Climate forcing and air quality change due to regional emissions reductions by economic sector
1NASA Goddard Institute for Space Studies, New York, NY, USA
2National Center for Atmospheric Research, Boulder, CO, USA
3International Institute for Applied Systems Analysis, Laxenburg, Austria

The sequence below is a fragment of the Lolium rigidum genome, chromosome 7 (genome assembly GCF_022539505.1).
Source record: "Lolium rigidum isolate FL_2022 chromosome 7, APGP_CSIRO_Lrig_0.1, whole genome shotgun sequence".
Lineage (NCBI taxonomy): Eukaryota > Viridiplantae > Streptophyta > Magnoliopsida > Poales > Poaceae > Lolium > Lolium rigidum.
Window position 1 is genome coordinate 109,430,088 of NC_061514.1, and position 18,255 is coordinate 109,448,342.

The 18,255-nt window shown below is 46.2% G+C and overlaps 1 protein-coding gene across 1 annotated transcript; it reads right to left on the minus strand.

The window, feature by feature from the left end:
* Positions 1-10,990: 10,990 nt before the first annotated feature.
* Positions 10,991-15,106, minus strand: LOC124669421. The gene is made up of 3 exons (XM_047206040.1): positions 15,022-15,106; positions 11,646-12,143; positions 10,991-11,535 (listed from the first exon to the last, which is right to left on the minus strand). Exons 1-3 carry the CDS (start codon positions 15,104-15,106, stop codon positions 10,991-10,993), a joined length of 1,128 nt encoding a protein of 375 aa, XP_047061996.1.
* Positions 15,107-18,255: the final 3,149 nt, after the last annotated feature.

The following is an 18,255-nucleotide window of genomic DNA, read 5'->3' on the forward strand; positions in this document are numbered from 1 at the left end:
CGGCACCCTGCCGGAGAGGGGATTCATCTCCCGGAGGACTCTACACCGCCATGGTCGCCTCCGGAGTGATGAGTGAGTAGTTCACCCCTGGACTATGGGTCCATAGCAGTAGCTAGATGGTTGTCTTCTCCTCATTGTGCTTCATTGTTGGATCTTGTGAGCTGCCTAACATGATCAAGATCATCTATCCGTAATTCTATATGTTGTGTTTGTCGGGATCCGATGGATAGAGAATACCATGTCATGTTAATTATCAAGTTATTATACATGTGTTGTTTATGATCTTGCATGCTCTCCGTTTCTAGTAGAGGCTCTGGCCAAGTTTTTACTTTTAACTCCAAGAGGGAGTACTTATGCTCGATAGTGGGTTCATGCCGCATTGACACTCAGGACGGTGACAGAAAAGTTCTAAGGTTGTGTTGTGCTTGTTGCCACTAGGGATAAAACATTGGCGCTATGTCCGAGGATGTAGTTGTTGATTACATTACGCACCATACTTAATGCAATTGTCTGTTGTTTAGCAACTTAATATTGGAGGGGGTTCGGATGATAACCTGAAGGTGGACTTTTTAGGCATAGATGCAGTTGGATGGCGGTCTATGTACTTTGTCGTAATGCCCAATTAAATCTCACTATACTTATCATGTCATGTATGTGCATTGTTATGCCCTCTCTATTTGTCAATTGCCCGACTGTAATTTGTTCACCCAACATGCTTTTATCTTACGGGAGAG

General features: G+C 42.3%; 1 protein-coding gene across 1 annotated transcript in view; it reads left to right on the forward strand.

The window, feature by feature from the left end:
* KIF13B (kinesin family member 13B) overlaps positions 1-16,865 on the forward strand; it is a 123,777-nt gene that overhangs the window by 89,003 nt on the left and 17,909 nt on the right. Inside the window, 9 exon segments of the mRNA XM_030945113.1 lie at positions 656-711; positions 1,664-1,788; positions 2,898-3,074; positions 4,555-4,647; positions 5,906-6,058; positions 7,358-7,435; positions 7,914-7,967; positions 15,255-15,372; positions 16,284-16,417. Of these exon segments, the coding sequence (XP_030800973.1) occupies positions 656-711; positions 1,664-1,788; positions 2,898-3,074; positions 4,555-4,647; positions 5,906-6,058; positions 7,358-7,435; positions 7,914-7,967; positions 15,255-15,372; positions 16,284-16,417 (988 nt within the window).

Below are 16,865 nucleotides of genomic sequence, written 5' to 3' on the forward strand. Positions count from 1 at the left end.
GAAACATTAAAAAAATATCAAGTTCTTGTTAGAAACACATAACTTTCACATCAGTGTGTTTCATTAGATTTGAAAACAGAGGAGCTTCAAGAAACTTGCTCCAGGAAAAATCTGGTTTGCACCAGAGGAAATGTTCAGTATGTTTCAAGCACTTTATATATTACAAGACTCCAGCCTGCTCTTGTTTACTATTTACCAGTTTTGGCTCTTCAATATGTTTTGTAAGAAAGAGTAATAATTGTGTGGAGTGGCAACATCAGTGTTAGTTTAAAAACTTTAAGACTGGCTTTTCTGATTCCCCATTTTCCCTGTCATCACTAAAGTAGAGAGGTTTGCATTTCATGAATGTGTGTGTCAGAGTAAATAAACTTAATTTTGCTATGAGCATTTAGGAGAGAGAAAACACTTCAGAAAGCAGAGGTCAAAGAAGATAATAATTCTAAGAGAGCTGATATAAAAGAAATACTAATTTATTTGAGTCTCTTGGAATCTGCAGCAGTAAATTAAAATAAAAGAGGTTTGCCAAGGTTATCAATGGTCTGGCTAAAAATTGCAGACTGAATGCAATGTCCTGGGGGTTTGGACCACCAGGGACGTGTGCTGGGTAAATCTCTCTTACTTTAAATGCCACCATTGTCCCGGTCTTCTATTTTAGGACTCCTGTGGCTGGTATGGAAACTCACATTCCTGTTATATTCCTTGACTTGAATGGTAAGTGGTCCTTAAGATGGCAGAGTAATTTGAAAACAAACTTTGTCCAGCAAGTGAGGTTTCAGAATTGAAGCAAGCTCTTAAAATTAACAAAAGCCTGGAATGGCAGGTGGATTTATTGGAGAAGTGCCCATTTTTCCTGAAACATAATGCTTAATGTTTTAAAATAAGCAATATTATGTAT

Abstract. We examine the air quality (AQ) and radiative forcing (RF) response to emissions reductions by economic sector for North America and developing Asia in the CAM and GISS composition/climate models. Decreases in annual average surface particulate are relatively robust, with intermodel variations in magnitude typically <30% and very similar spatial structure. Surface ozone responses are small and highly model dependent. The largest net RF results from reductions in emissions from the North America industrial/power and developing Asia domestic fuel burning sectors. Sulfate reductions dominate the first case, for which intermodel variations in the sulfate (or total) aerosol optical depth (AOD) responses are ~30% and the modeled spatial patterns of the AOD reductions are highly correlated (R=0.9). Decreases in BC dominate the developing Asia domestic fuel burning case, and show substantially greater model-to-model differences. Intermodel variations in tropospheric ozone burden changes are also large, though aerosol changes dominate those cases with substantial net climate forcing. The results indicate that across-the-board emissions reductions in domestic fuel burning in developing Asia and in surface transportation in North America are likely to offer the greatest potential for substantial, simultaneous improvement in local air quality and near-term mitigation of global climate change via short-lived species. Conversely, reductions in industrial/power emissions have the potential to accelerate near-term warming, though they would improve AQ and have a long-term cooling effect on climate. These broad conclusions appear robust to intermodel differences.